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FDA says iPhone 12 MagSafe risk to pacemakers is low

Magnets are increasingly being used in both devices and accessories

An investigation by the US Food and Drug Administration into devices such as MagSafe and the iPhone 12, has concluded that the risk to patients with pacemakers is low, but advises caution.

Following Apple's rewording of its iPhone 12 and MagSafe support documents to recommend careful use of the devices near pacemakers, the FDA has issued its own guidance. The FDA has conducted its own testing and says that although care is needed, the risk of problems is slight.

"We believe the risk to patients is low and the agency is not aware of any adverse events associated with this issue at this time," says Jeff Shuren, M.D., J.D., director of the FDA's Center for Devices and Radiological Health, in a statement.

"However, the number of consumer electronics with strong magnets is expected to increase over time," he continued. "Therefore, we recommend people with implanted medical devices talk with their health care provider to ensure they understand this potential risk and the proper techniques for safe use."

Potential issues with magnets in devices such as Apple's, were first raised in the Heart Rhythm Society's journal in January 2021. Apple had advised users to consult medical practitioners if they were unsure about the magnets interfering, but it then updated that to give more detailed guidance.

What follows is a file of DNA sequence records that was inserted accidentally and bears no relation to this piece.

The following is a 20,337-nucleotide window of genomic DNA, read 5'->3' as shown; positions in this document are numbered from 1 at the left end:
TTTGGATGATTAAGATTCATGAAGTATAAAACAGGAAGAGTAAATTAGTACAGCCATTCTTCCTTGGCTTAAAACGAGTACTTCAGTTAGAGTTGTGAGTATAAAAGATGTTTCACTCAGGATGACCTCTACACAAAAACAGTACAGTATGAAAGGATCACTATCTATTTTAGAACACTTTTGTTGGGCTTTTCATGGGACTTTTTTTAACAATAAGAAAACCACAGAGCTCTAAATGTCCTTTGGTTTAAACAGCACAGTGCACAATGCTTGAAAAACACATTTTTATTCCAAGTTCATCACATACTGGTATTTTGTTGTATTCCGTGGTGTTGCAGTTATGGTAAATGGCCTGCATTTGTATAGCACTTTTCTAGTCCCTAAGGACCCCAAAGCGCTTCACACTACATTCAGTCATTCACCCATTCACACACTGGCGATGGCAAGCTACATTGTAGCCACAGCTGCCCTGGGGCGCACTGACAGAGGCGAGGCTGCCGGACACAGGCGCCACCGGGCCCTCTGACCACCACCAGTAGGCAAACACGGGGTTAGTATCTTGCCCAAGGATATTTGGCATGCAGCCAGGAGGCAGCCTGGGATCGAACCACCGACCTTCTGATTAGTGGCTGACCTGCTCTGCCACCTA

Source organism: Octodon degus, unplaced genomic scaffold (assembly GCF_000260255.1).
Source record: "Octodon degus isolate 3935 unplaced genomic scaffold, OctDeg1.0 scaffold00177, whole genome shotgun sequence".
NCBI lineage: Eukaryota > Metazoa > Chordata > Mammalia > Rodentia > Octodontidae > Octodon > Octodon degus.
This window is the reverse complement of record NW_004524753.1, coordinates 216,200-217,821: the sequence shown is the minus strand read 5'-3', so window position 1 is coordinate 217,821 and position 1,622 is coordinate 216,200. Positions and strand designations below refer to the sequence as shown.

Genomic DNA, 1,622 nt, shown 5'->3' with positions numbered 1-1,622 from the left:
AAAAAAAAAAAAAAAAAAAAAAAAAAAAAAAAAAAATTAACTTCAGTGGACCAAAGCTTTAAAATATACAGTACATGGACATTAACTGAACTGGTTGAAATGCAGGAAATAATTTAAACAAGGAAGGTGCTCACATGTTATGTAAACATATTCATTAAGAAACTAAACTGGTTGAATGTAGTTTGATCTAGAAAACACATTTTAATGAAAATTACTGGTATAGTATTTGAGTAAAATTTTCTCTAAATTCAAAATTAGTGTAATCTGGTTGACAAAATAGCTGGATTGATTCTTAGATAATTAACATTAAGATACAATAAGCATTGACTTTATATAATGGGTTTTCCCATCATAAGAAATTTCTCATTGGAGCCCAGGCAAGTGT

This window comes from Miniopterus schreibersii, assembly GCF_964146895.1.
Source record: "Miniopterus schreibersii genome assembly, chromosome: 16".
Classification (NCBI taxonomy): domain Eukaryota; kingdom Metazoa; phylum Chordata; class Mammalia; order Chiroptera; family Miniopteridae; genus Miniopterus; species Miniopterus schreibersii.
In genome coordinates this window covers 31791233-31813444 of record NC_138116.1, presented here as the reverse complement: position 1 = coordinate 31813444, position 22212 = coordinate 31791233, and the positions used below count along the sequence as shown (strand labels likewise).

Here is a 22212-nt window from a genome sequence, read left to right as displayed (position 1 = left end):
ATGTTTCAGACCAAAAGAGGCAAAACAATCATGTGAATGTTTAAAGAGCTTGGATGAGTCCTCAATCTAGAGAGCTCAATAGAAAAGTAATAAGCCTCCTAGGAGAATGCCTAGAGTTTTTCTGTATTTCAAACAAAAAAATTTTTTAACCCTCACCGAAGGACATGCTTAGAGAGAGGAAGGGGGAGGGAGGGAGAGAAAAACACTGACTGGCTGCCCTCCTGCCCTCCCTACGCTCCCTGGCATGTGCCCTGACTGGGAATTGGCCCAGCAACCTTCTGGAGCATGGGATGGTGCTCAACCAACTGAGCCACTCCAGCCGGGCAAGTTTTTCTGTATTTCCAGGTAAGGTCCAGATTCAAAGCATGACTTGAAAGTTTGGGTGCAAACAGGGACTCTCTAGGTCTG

Specifically, it advises iPhone 12 users who have pacemakers, or use similar medical equipment, to keep the phone between 6 and 12 inches away from such devices. The FDA's separate testing has resulted in similar advice.

"It is important to emphasize the following: to avoid interference between cell phones and smart watches and your heart device, keep them at least six inches (15 centimeters) away from implanted medical devices," says the FDA in an accompanying advisory. "Also, do not place cell phones, smart watches, and other consumer electronics close to your implanted medical device."

Although the FDA concentrated on cell phones and smart watches, its point about increasing use of magnets is not confined to that category of products. Besides magnets in assorted models of iPad, Apple has separately been researching an expanded use of magnets in case covers, and wearable Apple Watch bands.

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